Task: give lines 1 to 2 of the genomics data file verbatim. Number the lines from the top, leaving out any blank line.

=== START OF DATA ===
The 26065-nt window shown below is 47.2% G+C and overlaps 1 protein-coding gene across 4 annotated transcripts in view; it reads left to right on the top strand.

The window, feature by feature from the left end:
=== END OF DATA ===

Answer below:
The 26065-nt window shown below is 47.2% G+C and overlaps 1 protein-coding gene across 4 annotated transcripts in view; it reads left to right on the top strand.

The window, feature by feature from the left end: